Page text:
I would like to end by quoting Andrea Mrozek again.  I believe her article, “An abortion law we can all choose to support” (Calgary Herald, Nov. 2, 2010) very accurately frames this issue.  I especially like her last two paragraphs:

“Many women who experience an unplanned pregnancy would keep the child if they thought they had support — physical, financial or emotional. And all too often that is absent. ‘It’s your choice,’ is just another way of saying ‘I don’t care.’

No law can prevent the myriad soft coercions that push a woman toward abortion. But Roxanne’s Law is a small voice empowering at least some women who, in the face of overwhelming odds and even violence, choose to say no. That’s a choice we can all support.”


All quotations from the debate taken from a transcript of the debate on OpenParliament.ca.

N.B.  The views expressed by guest bloggers do not necessarily represent the views of NCLN.

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University of Toronto Students for Life: “We Would Welcome another Child with Down Syndrome”

This post was written for University of Toronto Students for Life by gianna marks. It does not necessarily represent the views of NCLN.

Last week, a remarkable article was posted in the New York Times, by a mother who had refused prenatal testing during her pregnancy. The woman in question, Amy Becker, is the mother of a child with Down syndrome and has recently discovered that her 3rd child to be born is 1/100 likely to also have Down syndrome.

I recall my high school teacher asking my class one day, “Have you kids noticed the significant decrease of down-syndrome children over the years?” It was later that I discovered that this was not because scientists had found some miraculous cure for the chromosomal disease, but rather an alternative to the problem: death. This death is a choice made by several fearing mothers who are faced with the legal and ‘perfectly safe’ option of killing their child.

Prenatal diagnostic testing is composed of several tests during the course of the gestational period that allows the doctor to examine the fetus before birth and inform the mother of any deformations or chronic diseases, such as Down syndrome. Originally, these tests were administered to mentally prepare the woman for what was to come, and in this case, prenatal testing was more helpful than harmful. However, 80-90% of babies diagnosed with Down syndrome during prenatal testing are aborted (says Sam Brownback, past US Senator).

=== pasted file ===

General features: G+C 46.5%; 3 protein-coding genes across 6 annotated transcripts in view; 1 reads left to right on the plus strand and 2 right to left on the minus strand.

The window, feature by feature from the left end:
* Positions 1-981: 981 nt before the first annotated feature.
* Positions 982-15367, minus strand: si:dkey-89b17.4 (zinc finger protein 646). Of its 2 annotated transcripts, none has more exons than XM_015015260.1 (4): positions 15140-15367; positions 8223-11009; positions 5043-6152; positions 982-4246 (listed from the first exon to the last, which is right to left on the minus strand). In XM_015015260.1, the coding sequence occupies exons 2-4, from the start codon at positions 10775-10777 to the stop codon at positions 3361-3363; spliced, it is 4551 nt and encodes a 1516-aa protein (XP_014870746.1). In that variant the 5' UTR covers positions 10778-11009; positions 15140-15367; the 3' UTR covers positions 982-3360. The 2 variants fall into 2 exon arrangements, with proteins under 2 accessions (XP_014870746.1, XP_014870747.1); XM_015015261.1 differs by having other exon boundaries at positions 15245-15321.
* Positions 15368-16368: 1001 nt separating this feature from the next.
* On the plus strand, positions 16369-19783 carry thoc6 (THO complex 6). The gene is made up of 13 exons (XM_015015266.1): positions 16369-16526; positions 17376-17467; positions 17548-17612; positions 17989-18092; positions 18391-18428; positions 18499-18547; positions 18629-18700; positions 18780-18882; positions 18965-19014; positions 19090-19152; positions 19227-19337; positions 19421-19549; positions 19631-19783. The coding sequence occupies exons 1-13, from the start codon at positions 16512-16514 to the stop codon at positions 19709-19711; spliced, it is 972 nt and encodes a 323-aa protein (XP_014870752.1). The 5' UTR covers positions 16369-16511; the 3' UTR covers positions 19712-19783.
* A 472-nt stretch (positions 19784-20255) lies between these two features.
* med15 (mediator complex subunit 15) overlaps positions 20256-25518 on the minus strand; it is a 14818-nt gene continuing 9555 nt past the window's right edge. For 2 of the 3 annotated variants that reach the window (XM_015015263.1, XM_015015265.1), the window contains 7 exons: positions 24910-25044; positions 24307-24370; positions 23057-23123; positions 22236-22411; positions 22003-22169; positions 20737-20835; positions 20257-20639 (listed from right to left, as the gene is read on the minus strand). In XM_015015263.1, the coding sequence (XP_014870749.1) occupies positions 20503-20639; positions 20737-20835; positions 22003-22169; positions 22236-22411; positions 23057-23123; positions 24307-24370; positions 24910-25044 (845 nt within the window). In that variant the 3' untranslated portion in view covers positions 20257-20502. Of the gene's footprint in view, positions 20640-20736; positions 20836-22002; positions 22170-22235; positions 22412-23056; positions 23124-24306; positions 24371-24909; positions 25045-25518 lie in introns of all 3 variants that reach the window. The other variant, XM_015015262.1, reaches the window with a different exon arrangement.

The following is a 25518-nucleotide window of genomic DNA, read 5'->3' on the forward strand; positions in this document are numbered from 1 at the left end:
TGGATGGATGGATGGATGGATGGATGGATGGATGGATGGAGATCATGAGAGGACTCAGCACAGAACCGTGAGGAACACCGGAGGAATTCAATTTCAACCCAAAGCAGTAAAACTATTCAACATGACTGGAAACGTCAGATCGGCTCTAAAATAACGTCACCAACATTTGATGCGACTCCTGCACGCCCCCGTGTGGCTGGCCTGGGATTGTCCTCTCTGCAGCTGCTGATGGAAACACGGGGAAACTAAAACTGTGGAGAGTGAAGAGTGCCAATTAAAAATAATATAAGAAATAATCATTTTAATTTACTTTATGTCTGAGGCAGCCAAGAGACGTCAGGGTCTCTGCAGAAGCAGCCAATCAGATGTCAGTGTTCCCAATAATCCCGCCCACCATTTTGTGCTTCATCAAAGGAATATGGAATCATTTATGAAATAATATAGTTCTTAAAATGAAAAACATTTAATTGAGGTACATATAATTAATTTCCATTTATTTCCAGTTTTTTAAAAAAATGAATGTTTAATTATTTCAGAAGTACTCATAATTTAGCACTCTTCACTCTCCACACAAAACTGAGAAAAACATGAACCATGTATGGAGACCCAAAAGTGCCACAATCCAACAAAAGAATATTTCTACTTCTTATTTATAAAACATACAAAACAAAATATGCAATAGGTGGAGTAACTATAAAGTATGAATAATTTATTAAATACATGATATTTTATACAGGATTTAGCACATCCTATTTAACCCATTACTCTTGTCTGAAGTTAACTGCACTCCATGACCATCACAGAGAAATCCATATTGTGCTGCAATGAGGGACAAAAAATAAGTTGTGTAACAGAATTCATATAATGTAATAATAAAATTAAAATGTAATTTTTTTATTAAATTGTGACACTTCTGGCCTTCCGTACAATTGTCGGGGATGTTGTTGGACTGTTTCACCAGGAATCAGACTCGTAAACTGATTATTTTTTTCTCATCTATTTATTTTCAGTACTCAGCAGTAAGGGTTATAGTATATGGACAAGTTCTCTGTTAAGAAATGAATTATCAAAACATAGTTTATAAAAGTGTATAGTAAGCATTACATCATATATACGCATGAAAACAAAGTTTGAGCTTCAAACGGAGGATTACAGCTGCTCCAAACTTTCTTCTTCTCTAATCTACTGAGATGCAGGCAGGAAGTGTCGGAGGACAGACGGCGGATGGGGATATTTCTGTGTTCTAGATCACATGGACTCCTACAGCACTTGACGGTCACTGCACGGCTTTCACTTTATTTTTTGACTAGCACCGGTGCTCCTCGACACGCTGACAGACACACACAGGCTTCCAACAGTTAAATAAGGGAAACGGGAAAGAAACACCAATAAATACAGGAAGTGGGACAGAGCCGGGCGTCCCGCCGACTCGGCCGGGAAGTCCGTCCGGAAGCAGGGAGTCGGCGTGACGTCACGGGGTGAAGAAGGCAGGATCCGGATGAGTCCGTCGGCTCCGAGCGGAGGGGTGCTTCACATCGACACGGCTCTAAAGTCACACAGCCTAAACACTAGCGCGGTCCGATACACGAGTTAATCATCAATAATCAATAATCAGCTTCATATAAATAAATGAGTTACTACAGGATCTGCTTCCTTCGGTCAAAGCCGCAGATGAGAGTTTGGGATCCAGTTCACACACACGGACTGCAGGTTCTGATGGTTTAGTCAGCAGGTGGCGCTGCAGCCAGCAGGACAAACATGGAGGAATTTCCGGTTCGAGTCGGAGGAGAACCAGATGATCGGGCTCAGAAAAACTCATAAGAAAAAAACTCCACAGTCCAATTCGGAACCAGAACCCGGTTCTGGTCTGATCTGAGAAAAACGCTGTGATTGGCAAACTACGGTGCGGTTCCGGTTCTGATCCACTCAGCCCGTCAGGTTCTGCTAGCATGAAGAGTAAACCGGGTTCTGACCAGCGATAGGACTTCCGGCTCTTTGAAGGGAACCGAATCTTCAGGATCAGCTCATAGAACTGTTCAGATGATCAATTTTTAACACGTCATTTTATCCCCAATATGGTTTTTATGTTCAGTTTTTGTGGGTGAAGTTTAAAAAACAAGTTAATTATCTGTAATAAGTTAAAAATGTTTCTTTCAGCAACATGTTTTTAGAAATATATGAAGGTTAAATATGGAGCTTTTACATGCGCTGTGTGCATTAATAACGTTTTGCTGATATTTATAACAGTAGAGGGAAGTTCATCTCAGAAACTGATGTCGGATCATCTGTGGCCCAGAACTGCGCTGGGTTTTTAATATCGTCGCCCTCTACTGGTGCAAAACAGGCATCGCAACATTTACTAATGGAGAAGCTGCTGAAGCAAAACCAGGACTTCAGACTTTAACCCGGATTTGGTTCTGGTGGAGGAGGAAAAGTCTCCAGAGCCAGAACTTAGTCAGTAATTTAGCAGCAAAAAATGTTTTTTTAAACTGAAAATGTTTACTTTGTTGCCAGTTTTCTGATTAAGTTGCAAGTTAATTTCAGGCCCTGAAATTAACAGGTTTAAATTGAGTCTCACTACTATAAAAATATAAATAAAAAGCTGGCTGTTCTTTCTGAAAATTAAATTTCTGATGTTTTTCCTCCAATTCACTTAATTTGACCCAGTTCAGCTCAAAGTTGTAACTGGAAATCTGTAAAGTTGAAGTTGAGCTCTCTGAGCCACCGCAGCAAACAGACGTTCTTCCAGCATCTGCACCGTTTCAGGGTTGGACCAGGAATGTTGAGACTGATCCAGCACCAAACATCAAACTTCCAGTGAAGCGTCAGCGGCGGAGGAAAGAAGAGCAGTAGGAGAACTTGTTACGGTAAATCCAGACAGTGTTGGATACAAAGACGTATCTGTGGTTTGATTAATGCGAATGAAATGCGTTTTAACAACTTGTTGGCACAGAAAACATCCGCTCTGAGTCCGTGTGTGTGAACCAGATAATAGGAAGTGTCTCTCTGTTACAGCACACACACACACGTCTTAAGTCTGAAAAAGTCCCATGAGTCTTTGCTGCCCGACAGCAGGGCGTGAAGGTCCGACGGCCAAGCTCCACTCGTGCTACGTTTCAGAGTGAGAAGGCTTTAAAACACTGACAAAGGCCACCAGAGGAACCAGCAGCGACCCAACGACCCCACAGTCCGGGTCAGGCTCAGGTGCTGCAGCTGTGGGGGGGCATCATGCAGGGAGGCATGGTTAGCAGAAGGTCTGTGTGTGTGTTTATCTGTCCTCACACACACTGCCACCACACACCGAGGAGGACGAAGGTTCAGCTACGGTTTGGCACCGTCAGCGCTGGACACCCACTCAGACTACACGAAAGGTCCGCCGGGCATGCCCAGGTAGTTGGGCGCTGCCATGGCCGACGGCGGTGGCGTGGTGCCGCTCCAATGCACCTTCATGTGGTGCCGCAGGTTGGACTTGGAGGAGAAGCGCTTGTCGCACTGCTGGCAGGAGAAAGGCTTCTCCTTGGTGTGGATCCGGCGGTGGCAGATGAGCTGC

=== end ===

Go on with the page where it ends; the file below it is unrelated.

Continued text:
Amy states her biggest fear as she walked into the doctor’s office was not finding out whether the baby in her womb had an abnormal count of chromosomes, but rather talking to the doctor himself about prenatal testing:

[When pregnant with her second child] I agreed to an ultra-screen…I told myself that I wanted to know if the baby had a healthy heart. But the literature about the test explains that…it wasn’t offering me a chance to know the physical health of my baby so much as providing me a choice about whether to continue my pregnancy if the baby had Down syndrome.

Even Senator Brownback, in his PRENATALLY DIAGNOSED CONDITIONS AWARENESS ACT in 2005 states, “We don’t want a world where parents feel driven to justify their children’s existence.”

Prenatal testing is given as a recommended option simply to put the mother’s future in front of her and ask a very simple question: “Yes, or no?” In other words, “Is this child worth your time, or would you like to try again another time?” Without denying the hardships and sacrifices of having a child with Down syndrome, Amy continues to talk about her friends’ experiences as well as her own with doctors who pressure women to abort. If euthanasia was not enough to eliminate the “burdensome” in society, eugenics certainly is not far behind.

The way these tests are administered, the way information is provided to women and the way our culture talks about individuals with chromosomal abnormalities, contribute to my concern that prenatal testing more often serves to devalue all human life and to offer parents and doctors an illusion of control.

I strongly encourage you to read Amy’s very reasonable testament to society’s misinformed view of the “horror” of Down syndrome. She is one of few who manage to see the positive light that comes out of sacrifice, and that every life is a life worth living.


Read the comments at the University of Toronto Students for Life website.